What We Do for a Living

Slipping and grabbing. I’ve slipped again. I guess it is the same no matter which new skills I’m learning: focus on getting the feet right, and I forget my arms; focus on tightening the core and I forget to breathe.

Good morning, Di. And thank you for giving me a framework that nudges me back to daily writing. I find I talk to myself best in conversation with others. Is that horrible? I think part of it is the way doing so reminds me that I’m not in possession of the one perspective.

I know it’s already late evening where you are, but I’ve just finished my morning yoga. I am breathing again: that damned noisy Ujjayi is bizarrely soothing. I am trying to find a way back to patterns and rituals: practice.

I was talking to a former student this week about how I believe that while we try so hard to grow into “better” people, we lose things along the way – without noticing.

In my case, I’ve lost so much of my joy – be it drawing or singing or dancing – because I wasn’t “good enough”. Somewhere along the way I drank the Koolaid that clouds everything but the economic value of human endeavors. I am trying to remember when I didn’t think that what I did with my time had to be justified as steps towards an objective, socioeconomic goal. I find that whenever I pick up and old “hobby” I begin with a beginner’s mind, but slowly creep toward judgment and ambition. You know: how yoga as a cultural movement is mostly teacher-training. or angled for promoting clothes or candles or jewelry? Not that I think there is anything inherently wrong with teacher-training, or fun accessories. But I think about how disappointed I felt at the Vatican the first time I went there, seeing all the tourist shops. Souvenirs. Branding. I guess we are wired this way.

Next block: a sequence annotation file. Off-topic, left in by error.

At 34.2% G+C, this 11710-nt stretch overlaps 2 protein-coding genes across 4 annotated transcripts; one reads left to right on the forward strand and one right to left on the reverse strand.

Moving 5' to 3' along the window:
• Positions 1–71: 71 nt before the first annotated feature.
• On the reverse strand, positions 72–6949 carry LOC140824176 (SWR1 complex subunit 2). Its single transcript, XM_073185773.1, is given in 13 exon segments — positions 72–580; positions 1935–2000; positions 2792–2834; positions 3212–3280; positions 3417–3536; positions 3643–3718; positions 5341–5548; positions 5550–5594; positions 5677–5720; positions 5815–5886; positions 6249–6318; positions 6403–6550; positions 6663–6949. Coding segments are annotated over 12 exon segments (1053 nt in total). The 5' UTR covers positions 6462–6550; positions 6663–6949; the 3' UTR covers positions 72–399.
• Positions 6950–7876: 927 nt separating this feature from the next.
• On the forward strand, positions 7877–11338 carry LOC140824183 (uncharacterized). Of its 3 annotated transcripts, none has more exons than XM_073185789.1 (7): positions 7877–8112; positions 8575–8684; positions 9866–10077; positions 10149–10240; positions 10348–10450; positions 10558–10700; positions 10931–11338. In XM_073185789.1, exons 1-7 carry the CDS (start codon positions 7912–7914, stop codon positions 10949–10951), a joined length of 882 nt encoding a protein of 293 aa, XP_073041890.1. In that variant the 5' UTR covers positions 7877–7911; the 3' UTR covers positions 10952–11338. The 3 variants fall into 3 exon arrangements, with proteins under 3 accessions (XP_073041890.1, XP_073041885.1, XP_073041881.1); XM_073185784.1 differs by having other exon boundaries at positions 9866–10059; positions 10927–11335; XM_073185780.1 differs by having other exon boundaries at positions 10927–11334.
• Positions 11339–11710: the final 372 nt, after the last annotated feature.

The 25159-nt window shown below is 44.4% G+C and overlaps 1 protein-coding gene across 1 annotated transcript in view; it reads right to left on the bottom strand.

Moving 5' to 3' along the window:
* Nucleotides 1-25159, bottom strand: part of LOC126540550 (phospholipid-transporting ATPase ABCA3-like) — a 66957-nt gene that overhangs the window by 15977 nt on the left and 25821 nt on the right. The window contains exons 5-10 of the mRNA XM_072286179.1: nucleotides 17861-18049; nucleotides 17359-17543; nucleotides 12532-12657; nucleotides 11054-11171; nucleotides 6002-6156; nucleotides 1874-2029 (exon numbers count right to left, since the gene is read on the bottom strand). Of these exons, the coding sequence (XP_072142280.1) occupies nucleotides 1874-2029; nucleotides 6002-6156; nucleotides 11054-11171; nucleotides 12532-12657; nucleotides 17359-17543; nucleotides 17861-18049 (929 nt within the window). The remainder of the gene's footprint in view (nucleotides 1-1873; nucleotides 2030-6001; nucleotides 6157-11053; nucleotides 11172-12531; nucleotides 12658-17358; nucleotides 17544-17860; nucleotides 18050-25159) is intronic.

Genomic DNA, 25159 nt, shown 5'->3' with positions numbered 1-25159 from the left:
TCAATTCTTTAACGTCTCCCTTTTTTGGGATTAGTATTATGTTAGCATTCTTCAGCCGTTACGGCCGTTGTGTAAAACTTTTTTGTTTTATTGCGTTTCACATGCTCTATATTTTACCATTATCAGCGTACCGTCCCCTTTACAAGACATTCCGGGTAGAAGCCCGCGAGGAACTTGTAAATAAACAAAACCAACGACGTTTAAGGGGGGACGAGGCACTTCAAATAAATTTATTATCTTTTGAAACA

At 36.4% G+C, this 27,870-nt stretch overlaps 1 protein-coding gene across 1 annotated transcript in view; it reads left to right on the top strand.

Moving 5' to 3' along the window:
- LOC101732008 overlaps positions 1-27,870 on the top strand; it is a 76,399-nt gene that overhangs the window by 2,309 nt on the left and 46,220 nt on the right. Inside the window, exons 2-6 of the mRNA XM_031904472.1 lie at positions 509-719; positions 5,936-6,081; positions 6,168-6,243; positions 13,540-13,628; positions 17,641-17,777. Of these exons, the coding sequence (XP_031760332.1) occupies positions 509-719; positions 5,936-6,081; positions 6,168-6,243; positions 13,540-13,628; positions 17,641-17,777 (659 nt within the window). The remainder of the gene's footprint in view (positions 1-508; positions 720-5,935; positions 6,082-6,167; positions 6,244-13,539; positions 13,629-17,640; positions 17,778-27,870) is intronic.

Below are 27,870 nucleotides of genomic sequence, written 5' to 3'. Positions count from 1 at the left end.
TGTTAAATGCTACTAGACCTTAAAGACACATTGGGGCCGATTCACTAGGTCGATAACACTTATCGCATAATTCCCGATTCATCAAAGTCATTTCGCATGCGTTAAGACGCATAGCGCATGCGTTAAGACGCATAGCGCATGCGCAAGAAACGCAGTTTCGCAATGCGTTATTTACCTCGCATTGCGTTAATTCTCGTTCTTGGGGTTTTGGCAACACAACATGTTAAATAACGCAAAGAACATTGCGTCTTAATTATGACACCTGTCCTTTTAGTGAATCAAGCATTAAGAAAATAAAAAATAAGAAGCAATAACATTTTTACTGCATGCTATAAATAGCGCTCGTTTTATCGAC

We need to feed ourselves. But were we always defined by how we fed ourselves? I would have thought more of us would now recognize that we have so much more time in our days that aren’t a matter of needing to hunt or forage or box fish in a factory?

More of us, not all of us. I know that.

In the cemeteries here the “important” gravestones from the 1800s are marked with names and professions. Baker. Merchant. Shipowner.

Wife.

When we first met and I took vacation time to travel to Genoa for your photography course, my colleagues asked me why I would do that. I felt a need to justify my time and expense by relating it to my “work”.

(If you are a writer, how will this help? If you are a teacher, what’s the point of this?)

How would doing a photography course in Italy increase my value as a … what?

“Pretty extravagant, isn’t it? Don’t you think you should save for a car?”
“Must be nice.”
“You must have money to burn.”

I don’t think the people asking actually thought that – but I did. I have always felt a pressure to justify my existence within some sort of system. I doubt everyone feels this way, but I also doubt I am alone.

We worry about AI taking over. But maybe the instincts, systems and tactics we’ve developed as a species, to ensure our survival have already overtaken our fundamental purpose in a similar way? I say that as though I have an idea of what our fundamental purpose on this planet, or in this universe, is. I don’t. But surely economic growth is not it?